As students in my PKI training classes know, one of the areas I am a vocal about is the blind use of the CRLF_REVCHECK_IGNORE_OFFLINE setting in a PKI environment. I am so adamantly against the use of this setting, I personally refuse to ever explicitly share or type the syntax to enable this nasty beast. Unfortunately this setting pops up in vendor documentation, software deployment guides and other “authoritative” sources that place customers at risk. It is a classic example of where companies have written software or guides based on what they did in their test environments and unknowingly expose their customers to a big risk.
First, let’s talk about what this setting is all about. In practice, RFC 5280 defines the use of revocation information to indicate which certificates have been marked as untrusted and should fail validation checks by systems checking certificates from that issuer. If revocation details can not be retrieved or verified, a certificate should be assumed invalid. This means the inability to find and use a valid revocation source will result in errors to the relying party (unless we are talking about apps like Internet Explorer).
So what happens to environments to cause them to use this CRLF_REVCHECK_IGNORE_OFFLINE settings? Often when something has broken in their environment – such as failure to renew the CRL of an offline CA or access issues to a Certificate Distribution Point (CDP). Environments wind up seeing an error message like:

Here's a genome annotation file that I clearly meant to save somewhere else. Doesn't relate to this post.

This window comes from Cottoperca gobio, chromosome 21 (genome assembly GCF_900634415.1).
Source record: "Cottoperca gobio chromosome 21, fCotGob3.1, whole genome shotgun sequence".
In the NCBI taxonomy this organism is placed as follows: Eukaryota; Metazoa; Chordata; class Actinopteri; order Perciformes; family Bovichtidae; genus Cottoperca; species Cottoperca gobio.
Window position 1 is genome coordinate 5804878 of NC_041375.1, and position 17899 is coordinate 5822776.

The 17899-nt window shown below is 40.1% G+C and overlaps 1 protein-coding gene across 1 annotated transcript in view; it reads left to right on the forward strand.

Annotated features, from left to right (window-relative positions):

The revocation function was unable to check revocation because the revocation server was offline. 0x80092013 (-2146885613 CRYPT_E_REVOCATION_OFFLINE)
So they search the Internet and find lovely nuggets of HORRIBLE advice that indicate “they too” had this problem and all they had to do to fix it was “run this command”. They then go on to show how to run the command to turn off revocation checking. If the CA is offline and the CRL wasn’t published properly or is expired, the fix is to republish the CRL. If the CDP location is inaccessible – fix the site! Don’t put a bandaid on a brain hemerage, fix the root cause.
The other place this issue comes up is software documentation and deployment guides – even from the largest companies. I have a plethora of documents and sites in my “to-do list” to contact and let them know the mistakes they are making in their documentation.
Take this one from VMWare and their documentation for VMWare Horizon 7 clients. If you look at step 12 you will see this doozy of a recommendation:
12. Enter the following command to ignore offline CRL (certificate revocation list) errors on the CA:
Say what? WHY would you ever recommend that to your customers?
My recommendation is to ALWAYS question any deployment, configuration or recommendation that has you running the command to turn off revocation checking. It’s there for a reason – to protect you. Fight back, rise up and refuse to accept that it “must just have to be that way since XXXX is recommending it”.